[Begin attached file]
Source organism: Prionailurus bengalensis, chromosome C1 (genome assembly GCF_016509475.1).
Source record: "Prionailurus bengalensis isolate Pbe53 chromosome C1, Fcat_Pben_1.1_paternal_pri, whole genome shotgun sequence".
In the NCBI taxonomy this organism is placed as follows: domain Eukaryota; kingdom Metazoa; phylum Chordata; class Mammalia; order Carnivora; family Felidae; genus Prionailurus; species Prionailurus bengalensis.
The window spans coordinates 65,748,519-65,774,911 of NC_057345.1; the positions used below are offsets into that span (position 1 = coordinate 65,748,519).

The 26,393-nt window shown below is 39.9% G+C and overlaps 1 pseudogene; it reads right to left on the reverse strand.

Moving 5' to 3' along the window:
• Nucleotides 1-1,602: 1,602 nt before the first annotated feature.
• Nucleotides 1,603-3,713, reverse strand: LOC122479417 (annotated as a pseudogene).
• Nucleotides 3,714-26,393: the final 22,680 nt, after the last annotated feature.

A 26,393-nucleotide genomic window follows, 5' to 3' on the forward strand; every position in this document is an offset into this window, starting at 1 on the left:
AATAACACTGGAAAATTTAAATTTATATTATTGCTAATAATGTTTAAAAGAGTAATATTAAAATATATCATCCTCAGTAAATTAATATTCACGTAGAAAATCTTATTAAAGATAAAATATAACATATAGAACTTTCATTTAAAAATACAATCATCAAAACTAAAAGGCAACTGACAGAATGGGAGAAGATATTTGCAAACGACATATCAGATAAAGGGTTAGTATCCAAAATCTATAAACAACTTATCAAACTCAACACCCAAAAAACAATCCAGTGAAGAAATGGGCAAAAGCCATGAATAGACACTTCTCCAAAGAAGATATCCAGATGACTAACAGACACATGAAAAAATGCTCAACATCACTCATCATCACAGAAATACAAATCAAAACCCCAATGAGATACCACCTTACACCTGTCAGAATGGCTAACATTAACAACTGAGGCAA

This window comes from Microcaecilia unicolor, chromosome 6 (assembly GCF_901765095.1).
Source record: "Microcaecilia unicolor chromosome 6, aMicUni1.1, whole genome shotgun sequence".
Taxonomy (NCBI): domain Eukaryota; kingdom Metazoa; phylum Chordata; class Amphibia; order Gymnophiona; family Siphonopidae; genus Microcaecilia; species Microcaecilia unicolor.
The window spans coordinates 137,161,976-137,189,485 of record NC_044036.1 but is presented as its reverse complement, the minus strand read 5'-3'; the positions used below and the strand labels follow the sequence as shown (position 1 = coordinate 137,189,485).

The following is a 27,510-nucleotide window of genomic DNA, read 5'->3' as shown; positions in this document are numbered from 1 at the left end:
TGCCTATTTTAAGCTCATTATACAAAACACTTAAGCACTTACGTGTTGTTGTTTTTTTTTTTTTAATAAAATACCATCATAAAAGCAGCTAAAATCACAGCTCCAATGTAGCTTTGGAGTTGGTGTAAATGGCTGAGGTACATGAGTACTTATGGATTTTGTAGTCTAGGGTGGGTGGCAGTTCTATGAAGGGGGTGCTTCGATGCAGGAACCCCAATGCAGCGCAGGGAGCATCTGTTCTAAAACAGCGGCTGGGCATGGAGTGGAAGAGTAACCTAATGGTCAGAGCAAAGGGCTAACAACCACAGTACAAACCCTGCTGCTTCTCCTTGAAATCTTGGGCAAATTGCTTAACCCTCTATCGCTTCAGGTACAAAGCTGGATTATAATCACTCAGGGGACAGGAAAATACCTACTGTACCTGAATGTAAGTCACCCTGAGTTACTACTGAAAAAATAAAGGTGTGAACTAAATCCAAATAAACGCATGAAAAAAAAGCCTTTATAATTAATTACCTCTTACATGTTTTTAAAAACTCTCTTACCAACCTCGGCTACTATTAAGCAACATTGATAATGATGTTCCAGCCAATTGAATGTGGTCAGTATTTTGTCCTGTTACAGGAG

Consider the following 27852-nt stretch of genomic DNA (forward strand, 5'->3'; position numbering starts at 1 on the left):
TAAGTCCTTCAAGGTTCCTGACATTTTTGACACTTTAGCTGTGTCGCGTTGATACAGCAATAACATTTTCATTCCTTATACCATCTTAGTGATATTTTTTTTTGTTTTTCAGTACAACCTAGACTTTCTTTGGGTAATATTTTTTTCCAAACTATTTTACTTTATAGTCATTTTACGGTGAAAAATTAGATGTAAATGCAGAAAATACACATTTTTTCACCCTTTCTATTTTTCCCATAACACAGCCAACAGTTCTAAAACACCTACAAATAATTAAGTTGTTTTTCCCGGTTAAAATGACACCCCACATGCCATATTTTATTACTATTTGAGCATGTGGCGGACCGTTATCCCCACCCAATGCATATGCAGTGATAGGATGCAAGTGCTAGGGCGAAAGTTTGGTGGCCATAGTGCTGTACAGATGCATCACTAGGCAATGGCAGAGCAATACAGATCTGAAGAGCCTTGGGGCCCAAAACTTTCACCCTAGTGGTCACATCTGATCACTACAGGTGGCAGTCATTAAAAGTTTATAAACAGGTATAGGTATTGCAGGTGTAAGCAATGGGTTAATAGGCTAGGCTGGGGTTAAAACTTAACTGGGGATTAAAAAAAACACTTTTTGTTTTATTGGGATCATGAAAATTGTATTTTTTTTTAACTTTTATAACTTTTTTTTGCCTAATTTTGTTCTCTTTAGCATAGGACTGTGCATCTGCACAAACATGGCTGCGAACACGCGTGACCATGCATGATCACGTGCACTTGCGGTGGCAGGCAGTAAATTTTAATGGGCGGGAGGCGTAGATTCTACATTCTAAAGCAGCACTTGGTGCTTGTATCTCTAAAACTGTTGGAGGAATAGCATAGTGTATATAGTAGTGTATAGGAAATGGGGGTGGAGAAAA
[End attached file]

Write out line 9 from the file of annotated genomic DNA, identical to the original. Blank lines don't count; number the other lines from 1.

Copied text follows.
• Nucleotides 3,714-26,393: the final 22,680 nt, after the last annotated feature.